If your company is not an innovative leader, if it is not focused on relentlessly pursuing a unique strategy, you need to be realistic about where innovation can take you. In theory, you can transform your company into a visionary company that becomes a true innovator like those cited at the beginning of this article. This tranformation will probably mean replacing your CEO with a visionary leader who is willing to make drastic changes to every aspect of your company, starting with its strategy. She will probably need to sell off vast chunks of your business, transform the way you work and get rid of a lot of employees. Those who remain will need to learn to work in new ways. They will also need to legitimise their activities in line with strategy. Budgets, project management, approval methods and much more will need to be changed.

If you work in a medium to large company, you are probably smirking to yourself right now, thinking “Jeffrey is crazy. That’s never going to happen in my company!” And you are right. It is extremely rare that a company, except a very small one, will make such drastic changes. The board and shareholders are unlikely to authorise such actions. Even if an innovative leader is taken on as CEO, employees reluctant to change will do everything that they can to impede her changes and guarantee their jobs. After all, when things change in large companies, most people worry about their own stability and future rather than their employer’s innovation potential.

Not surprisingly, such change is extremely rare. The closest example that comes to my mind is Nokia, which started life as a rubber works and eventually became a Finnish industrial conglomerate involved in many industries. It was only in the 1990s that Nokia rid itself of many of its lines and focused on mobile telecommunications. And, during the 90s, Nokia was an innovative leader in GSM technology.


Most likely, you are not going to transform your company into an innovative leader. But, as I have said, there is nothing wrong with that. Most companies are not innovative leaders. But, by focusing on incremental and medium level improvements to products, services and processes, you can nevertheless have an extremely successful company. In fact, in many industries, such as fast food, soft drinks and construction, there has been little breakthrough innovation in recent years.

Moreover, you can learn from innovative leaders. Most importantly, review your strategy. Is it unique to your firm or is it the kind of strategy that just about any firm could claim. If so, make it better.

Once you have done this, do not launch an unfocused innovation initiative. Rather, ensure that your innovation initiative is aligned with strategy. This can be done through brainstorming, ideas campaigns and other activities that generate ideas to solve specific strategic problems. Do not simply focus on being innovative. That tends to result in a lot of small ideas that improve bits and pieces of your operations, but do not make a big difference to your company. Rather focus on your strategy and use innovation as a tool that enables you to do that.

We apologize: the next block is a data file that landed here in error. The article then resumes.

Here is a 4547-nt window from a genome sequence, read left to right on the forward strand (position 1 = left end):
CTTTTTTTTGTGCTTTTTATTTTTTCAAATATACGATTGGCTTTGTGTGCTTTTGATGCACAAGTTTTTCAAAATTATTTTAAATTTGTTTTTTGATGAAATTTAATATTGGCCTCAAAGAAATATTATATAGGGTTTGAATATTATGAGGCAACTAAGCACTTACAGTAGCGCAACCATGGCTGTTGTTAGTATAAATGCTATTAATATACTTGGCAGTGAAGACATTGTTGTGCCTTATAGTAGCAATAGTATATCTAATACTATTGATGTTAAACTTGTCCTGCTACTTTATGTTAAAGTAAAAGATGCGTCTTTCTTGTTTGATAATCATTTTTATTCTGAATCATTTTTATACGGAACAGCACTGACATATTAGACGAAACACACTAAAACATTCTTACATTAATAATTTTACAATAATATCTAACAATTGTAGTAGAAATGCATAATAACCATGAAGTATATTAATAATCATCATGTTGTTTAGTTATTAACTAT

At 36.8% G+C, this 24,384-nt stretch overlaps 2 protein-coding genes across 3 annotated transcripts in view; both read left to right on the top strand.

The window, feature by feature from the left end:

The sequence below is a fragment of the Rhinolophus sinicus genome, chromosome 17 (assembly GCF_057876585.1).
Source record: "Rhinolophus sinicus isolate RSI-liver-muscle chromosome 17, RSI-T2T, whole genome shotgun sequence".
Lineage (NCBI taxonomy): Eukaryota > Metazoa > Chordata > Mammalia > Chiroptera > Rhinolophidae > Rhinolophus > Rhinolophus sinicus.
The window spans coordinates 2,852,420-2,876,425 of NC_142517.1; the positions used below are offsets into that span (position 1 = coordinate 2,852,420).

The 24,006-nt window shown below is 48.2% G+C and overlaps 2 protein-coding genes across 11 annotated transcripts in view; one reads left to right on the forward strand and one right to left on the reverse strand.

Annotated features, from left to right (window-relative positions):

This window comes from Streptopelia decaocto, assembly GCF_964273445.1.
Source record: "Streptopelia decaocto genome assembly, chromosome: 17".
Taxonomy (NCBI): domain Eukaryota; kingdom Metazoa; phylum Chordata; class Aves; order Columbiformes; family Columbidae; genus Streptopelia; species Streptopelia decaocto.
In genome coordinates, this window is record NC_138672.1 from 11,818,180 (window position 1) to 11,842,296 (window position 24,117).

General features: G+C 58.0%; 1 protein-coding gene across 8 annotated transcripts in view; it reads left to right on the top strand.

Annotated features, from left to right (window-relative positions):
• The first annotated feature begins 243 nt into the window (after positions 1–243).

Like everyone else on the planet, I am on most of the major social networks. But I am tired of listening to myself talk. What I would really like is for you to share with me. So, let’s communicate!
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I recently corresponded with a chap who is in contact with a lot of relatively recent graduates who are going into innovation consulting. They all are highly knowledgeable, enthusiastic and full of energy. They all are also finding it extremely difficult to get work. The chap in question asked me if I thought this was a result of the current economic uncertainty in America (where he was based).

I explained to him that in my experience (through my work and correspondence with many people in the innovation business), most innovation consultants are struggling to find sufficient work to make a living. Moreover, this was true even before the recent economic problems in America and Europe.

Ex-Fortune 100 Company Employees

Most of the successful innovation consultants I know were once high ranking Fortune 100 company employees. Usually, they will have worked for more than one such company. Their on-line CVs make for impressive reading and it is not surprising that they are finding consulting gigs. Moreover, with their backgrounds in leading corporations, they doubtless know how to talk the appropriate talk. And I am sure they know a lot about innovation. Certainly those with whom I have communicated know their stuff.

Nevertheless, if a company is seeking to teach its people to think more creatively in order to facilitate an innovation programme, I feel that hiring a consultant with a very similar background to your own is not the best choice. Sure, these consultants know how things work in a big company like yours. That makes it easy to sell their services and make practical suggestions that do not threaten employees or managers.

However, a consultant with a background as an artist, musician or truck driver; a person who took two years off her life to travel the world; an ex-Buddhist monk who lived in Tibet for five years; a soldier who has fought in wars in countries that you have never heard of; or anyone with an unusual non-corporate background is unlikely to talk the talk. She will not know how things work in big companies like yours. She will suggest outrageous ideas that someone with a corporate background would never dream of proposing. She will make you and your colleagues uncomfortable and people will probably brand her as being naïve.

But think about it. Is your innovation programme about making you more like your competitors? Do you really expect to be an industry leader if you follow the same tried and tested approaches that your competitors are using?